were loaded on the computer via a USB thumb drive.
As mentioned, only a basic computer is needed to control
the ATEM, but the only Windows 7 notebook used
was a more powerful HP Mobile workstation loaded
with Adobe CS6. The HP Mobile was a lucky break
because one of the images, when put in the frame
buffer, showed up as a postage stamp. Fortunately it
was of sufficient resolution that Photoshop was able to
enlarge the image and fill the screen.
Getting the program to the screen was another
issue, for the cameras were shooting 1080i but the
projector was only capable of 720p. Rather than down
converting from 1080 to 480 in the ATEM hardware,
the operators went HD-SDI out into a Barco unit that
did scaling, and produced a great 720p image to the
projector. The ATEM can down convert 1080 to 480,
or 720 to 480, but not cross convert 1080 to 720. It
would be great if it could, but remembering the costeffectiveness
of this unit, it is forgivable.
It took about five minutes to train the technical
director how to use the ATEM’s computer interface
and the show went off without a hitch. Then something
odd happened. Members of the audience
approached the crew and said how good the image
looked on the screen. One would believe that nine
out of 10 consumers probably could not differentiate
a good standard-def video from HD, but a
steady stream of audience members mentioned it.
Using the previous setup, an SD mix tape was
recorded. For postproduction, the HD camera masters
would be used. With the ATEM there are few
affordable HD-SDI videotape recorders for recording
the mix, with the Sony HVR-1500a HDV VTR being
the least expensive at $7,500. Another option is a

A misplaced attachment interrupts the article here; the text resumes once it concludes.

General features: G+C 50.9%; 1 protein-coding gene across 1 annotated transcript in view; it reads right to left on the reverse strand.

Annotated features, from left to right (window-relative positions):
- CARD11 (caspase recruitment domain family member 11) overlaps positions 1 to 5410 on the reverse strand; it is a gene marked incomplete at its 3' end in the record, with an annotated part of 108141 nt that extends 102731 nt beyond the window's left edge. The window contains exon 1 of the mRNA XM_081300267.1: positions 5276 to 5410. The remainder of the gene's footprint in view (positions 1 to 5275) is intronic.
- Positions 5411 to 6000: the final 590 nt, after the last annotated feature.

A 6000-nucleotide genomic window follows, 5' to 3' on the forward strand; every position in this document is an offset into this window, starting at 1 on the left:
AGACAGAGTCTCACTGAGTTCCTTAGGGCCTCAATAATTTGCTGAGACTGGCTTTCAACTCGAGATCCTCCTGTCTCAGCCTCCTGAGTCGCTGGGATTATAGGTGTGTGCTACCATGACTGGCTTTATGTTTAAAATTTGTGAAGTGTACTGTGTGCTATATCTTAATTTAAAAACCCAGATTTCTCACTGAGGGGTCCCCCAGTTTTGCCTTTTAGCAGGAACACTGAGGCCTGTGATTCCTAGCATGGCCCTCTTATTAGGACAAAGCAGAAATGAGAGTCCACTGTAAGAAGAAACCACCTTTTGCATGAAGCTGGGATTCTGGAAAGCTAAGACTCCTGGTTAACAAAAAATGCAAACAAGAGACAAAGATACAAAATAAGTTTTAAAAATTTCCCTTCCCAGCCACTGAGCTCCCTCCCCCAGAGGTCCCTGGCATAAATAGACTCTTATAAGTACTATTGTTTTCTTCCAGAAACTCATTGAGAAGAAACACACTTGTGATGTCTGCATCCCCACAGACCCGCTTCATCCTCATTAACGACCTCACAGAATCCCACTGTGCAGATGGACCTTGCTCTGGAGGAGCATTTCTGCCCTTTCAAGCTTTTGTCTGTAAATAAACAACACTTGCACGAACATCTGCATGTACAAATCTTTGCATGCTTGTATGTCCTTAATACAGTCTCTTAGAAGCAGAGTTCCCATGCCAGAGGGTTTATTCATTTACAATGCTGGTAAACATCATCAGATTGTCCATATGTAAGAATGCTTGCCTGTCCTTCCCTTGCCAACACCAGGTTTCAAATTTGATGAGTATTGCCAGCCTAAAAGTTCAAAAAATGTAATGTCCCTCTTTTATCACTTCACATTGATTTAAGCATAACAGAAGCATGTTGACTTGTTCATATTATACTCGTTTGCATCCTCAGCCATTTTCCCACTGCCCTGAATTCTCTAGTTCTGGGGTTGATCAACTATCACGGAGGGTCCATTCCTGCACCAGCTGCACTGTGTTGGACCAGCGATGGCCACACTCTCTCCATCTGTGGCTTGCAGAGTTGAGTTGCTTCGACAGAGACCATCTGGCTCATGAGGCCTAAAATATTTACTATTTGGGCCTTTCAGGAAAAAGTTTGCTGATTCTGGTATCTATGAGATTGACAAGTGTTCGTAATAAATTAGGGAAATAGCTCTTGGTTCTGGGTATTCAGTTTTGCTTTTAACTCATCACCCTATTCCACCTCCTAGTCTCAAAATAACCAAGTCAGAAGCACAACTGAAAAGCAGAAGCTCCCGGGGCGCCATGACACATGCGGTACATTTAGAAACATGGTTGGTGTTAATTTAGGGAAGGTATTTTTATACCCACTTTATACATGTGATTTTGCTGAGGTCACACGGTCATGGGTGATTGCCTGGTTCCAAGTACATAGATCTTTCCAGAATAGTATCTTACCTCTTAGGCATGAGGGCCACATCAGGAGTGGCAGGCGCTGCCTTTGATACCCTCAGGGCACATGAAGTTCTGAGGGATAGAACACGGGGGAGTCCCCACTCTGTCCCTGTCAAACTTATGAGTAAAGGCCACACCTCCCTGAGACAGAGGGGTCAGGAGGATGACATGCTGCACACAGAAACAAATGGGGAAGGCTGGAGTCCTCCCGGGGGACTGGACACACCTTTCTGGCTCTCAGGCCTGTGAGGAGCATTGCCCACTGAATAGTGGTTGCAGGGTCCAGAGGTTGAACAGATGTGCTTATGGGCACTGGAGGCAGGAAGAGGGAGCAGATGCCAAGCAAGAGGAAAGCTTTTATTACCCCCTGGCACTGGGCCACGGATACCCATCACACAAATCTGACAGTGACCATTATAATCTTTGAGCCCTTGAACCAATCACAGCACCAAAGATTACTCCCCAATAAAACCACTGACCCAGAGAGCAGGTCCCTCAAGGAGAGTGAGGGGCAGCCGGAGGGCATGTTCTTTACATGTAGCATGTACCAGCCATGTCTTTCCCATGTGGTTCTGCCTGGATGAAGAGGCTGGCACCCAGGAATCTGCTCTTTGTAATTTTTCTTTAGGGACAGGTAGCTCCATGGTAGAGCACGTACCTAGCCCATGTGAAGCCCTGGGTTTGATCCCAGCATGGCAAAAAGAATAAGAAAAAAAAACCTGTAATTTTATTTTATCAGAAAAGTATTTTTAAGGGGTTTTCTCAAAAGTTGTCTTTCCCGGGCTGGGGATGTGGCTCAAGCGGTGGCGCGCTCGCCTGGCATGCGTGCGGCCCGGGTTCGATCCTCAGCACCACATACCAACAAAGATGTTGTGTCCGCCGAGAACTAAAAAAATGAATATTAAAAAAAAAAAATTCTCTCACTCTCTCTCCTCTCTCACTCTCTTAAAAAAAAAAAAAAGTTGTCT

HD-SDI to Firewire converter with a HVR-M15, but
that combo could also run $4,500.
However, Blackmagic Design’s Hyper Deck
Shuttle 2 (a digital disk recorder) is an affordable
solution. The unit itself costs about $345 and
records Avid DNxHD MXF compressed format,
Apple’s Pro Res 422, or uncompressed Quicktime
files to solid state drives. With SSDs running from
$1 to $1.50 per gigabyte, it would still be cheaper
to purchase the Hyperdeck Shuttle and two or three
SSDs, rather than a video deck. Unfortunately the
SSDs did not arrive in time for the review.
Because Blackmagic Design’s ATEM Television
Studio delivers tremendous “bang for the buck,” I
recommend it highly. Even if the user’s application
of the ATEM requires obtaining a notebook computer
with Windows 7, and an HDMI signal booster
or two, the price should be well under $2,000. For
productions that require switching of HD video live
and on a budget, this is the way to go without
Marc Franklin has been working in video production
and post-production for over 20 years. He has
worked as a video production, and post contractor
and trainer at the U.S. Department of Veterans Affairs
hospital in North Hills, Calif., UCLA and at the Los
Angeles Unified School District. For his own company,
Franklin Video Productions Inc., he has shot and edited
a wide variety of different programs such as short
films, special event video, news and corporate video.